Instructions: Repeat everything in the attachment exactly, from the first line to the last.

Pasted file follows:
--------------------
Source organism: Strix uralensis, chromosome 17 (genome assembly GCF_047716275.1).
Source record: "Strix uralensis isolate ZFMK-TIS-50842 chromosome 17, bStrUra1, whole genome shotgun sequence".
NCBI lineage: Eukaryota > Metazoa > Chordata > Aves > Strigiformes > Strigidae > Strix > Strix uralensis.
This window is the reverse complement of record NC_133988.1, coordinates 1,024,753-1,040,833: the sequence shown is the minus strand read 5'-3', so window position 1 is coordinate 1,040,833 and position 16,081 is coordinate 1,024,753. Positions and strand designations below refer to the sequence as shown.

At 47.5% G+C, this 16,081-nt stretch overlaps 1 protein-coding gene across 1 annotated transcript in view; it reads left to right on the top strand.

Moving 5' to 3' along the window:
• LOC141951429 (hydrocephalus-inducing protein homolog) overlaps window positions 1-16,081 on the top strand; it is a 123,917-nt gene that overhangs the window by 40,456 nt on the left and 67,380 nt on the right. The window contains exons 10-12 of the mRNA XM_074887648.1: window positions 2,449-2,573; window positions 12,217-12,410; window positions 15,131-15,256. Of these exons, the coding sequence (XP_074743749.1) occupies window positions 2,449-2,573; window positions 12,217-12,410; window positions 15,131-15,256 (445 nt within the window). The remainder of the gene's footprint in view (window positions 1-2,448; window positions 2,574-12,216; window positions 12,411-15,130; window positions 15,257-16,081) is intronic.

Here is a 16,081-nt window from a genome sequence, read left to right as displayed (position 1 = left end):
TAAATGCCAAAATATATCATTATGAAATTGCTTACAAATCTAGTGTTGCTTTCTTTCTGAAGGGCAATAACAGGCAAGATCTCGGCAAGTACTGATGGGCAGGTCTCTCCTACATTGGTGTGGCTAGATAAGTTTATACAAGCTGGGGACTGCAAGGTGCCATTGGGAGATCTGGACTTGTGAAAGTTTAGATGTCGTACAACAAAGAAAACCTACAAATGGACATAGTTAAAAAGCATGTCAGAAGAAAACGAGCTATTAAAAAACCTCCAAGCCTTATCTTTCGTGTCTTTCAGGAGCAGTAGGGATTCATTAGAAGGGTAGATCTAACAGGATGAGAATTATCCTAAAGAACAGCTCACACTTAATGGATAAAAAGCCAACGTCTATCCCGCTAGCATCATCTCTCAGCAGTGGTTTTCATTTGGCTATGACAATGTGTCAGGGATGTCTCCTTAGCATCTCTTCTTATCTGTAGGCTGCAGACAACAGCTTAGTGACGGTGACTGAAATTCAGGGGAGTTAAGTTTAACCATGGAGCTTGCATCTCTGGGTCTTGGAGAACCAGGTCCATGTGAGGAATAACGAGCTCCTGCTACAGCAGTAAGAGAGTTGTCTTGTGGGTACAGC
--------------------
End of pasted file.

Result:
Source organism: Strix uralensis, chromosome 17 (genome assembly GCF_047716275.1).
Source record: "Strix uralensis isolate ZFMK-TIS-50842 chromosome 17, bStrUra1, whole genome shotgun sequence".
NCBI lineage: Eukaryota > Metazoa > Chordata > Aves > Strigiformes > Strigidae > Strix > Strix uralensis.
This window is the reverse complement of record NC_133988.1, coordinates 1,024,753-1,040,833: the sequence shown is the minus strand read 5'-3', so window position 1 is coordinate 1,040,833 and position 16,081 is coordinate 1,024,753. Positions and strand designations below refer to the sequence as shown.

At 47.5% G+C, this 16,081-nt stretch overlaps 1 protein-coding gene across 1 annotated transcript in view; it reads left to right on the top strand.

Moving 5' to 3' along the window:
• LOC141951429 (hydrocephalus-inducing protein homolog) overlaps window positions 1-16,081 on the top strand; it is a 123,917-nt gene that overhangs the window by 40,456 nt on the left and 67,380 nt on the right. The window contains exons 10-12 of the mRNA XM_074887648.1: window positions 2,449-2,573; window positions 12,217-12,410; window positions 15,131-15,256. Of these exons, the coding sequence (XP_074743749.1) occupies window positions 2,449-2,573; window positions 12,217-12,410; window positions 15,131-15,256 (445 nt within the window). The remainder of the gene's footprint in view (window positions 1-2,448; window positions 2,574-12,216; window positions 12,411-15,130; window positions 15,257-16,081) is intronic.

Here is a 16,081-nt window from a genome sequence, read left to right as displayed (position 1 = left end):
TAAATGCCAAAATATATCATTATGAAATTGCTTACAAATCTAGTGTTGCTTTCTTTCTGAAGGGCAATAACAGGCAAGATCTCGGCAAGTACTGATGGGCAGGTCTCTCCTACATTGGTGTGGCTAGATAAGTTTATACAAGCTGGGGACTGCAAGGTGCCATTGGGAGATCTGGACTTGTGAAAGTTTAGATGTCGTACAACAAAGAAAACCTACAAATGGACATAGTTAAAAAGCATGTCAGAAGAAAACGAGCTATTAAAAAACCTCCAAGCCTTATCTTTCGTGTCTTTCAGGAGCAGTAGGGATTCATTAGAAGGGTAGATCTAACAGGATGAGAATTATCCTAAAGAACAGCTCACACTTAATGGATAAAAAGCCAACGTCTATCCCGCTAGCATCATCTCTCAGCAGTGGTTTTCATTTGGCTATGACAATGTGTCAGGGATGTCTCCTTAGCATCTCTTCTTATCTGTAGGCTGCAGACAACAGCTTAGTGACGGTGACTGAAATTCAGGGGAGTTAAGTTTAACCATGGAGCTTGCATCTCTGGGTCTTGGAGAACCAGGTCCATGTGAGGAATAACGAGCTCCTGCTACAGCAGTAAGAGAGTTGTCTTGTGGGTACAGC